Following a recent outcry over Volkswagen testing exhaust fumes on monkeys, the SonntagsBlick newspaper reports that a university in Switzerland is going to give the primates cocaine.
- 中文 瑞士大学的活猴实验
Although not well-known, experiments may legally be carried out on living primates in Switzerland, the paper says, with the exception of apes such as gorillas and orangutans. This is notably the case in two cantons: Fribourg and Zurich.
At the University of Fribourg, monkeys will next week be given cocaine as part of an experiment. Head of Neurophysiology Eric Rouiller told the paper that specific regions of the monkeys’ brains would then be changed through a neurosurgical procedure in hope of freeing them from addiction. The method is already approved for Parkinson's or Tourette patients, and researchers are now trying to find out if it can help addicts.
The SonntagsBlick reports that the University of Fribourg has been working with monkeys for some 20 years, which is why it has been repeatedly targeted by animal rights activists. In 2017 there were experiments on 23 monkeys, divided into six projects, according to Professor Rouiller.
The Fribourg primates live in a zoo-like enclosure, and in order to motivate them for the experiments, they are "paid" with food, writes the paper.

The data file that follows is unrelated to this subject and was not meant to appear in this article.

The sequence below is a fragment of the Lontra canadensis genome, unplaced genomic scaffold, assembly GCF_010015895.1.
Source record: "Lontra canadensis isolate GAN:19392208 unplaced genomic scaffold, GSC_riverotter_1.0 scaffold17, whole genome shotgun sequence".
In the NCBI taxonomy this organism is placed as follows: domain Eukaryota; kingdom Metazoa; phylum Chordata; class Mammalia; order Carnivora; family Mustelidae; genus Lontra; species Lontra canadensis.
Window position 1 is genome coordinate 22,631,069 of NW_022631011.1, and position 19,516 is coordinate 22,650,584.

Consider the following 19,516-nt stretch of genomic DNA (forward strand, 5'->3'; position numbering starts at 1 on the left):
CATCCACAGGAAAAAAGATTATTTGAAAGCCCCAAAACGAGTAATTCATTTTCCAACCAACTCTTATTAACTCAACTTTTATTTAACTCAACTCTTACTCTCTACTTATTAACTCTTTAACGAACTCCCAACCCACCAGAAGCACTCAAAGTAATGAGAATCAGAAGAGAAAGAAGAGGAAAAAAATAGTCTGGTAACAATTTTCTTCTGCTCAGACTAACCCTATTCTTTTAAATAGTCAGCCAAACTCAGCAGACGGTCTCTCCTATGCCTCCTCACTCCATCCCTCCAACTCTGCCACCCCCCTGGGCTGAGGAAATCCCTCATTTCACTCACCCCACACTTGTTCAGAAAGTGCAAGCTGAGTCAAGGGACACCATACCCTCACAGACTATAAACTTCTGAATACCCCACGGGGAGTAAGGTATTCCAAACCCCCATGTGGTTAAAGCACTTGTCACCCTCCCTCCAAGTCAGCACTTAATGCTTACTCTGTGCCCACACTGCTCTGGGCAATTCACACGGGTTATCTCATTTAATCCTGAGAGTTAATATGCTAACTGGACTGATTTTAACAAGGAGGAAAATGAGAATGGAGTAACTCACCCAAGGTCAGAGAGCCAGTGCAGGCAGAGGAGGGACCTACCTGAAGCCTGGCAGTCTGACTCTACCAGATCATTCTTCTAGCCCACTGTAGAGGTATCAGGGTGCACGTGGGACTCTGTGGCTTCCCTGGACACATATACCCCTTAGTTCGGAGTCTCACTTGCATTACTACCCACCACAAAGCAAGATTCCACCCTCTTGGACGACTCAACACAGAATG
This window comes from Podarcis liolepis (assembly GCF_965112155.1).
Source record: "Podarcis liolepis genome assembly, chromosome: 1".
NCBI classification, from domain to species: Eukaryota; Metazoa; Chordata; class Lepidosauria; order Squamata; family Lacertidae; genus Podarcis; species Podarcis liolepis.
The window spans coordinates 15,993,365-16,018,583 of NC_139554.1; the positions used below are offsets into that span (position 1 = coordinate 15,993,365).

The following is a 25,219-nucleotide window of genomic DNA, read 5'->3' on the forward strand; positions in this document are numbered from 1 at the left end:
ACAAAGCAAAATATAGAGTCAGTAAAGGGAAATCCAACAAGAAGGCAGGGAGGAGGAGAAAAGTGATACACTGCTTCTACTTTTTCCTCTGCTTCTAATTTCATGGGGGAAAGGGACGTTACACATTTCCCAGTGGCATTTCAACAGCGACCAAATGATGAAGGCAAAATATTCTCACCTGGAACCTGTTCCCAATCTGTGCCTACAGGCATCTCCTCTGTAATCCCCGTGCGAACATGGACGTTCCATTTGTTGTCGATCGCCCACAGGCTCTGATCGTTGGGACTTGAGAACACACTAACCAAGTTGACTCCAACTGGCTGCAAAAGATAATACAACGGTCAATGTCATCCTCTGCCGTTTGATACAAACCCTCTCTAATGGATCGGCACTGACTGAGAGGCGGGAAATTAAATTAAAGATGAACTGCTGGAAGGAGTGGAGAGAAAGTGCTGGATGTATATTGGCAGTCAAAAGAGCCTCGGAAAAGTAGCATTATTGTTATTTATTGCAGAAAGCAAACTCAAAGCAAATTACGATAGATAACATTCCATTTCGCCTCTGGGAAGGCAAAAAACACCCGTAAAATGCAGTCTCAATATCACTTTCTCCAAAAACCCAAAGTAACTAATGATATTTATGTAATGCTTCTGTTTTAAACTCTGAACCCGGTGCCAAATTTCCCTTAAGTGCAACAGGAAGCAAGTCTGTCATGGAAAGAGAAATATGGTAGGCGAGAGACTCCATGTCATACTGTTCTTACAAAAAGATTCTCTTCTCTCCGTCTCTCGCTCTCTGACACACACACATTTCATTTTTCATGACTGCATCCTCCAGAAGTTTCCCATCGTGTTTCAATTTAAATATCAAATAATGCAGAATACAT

For the first time in years, experiments on monkeys are also to be carried out in Canton Zurich, after the University of Zurich and Federal Institute of Technology ETH jointly applied in 2014 for permission to conduct experiments on two to three macaques, and got the go-ahead last year.
The University of Zurich told SonntagsBlick that the monkeys’ pre-frontal cortex will be investigated, with the aim of finding new approaches to mental illnesses. Only humans and monkeys have this frontal brain region, which is why other species are not considered suitable for the experiments.
However, the experiments in Freiburg and Zurich are not comparable to , SonntagsBlick says. “In Switzerland, it is highly unlikely that the application for such a study would be approved," says Eva van Beek, spokesperson for the Federal Food Safety and Veterinary OfficeExternal link.
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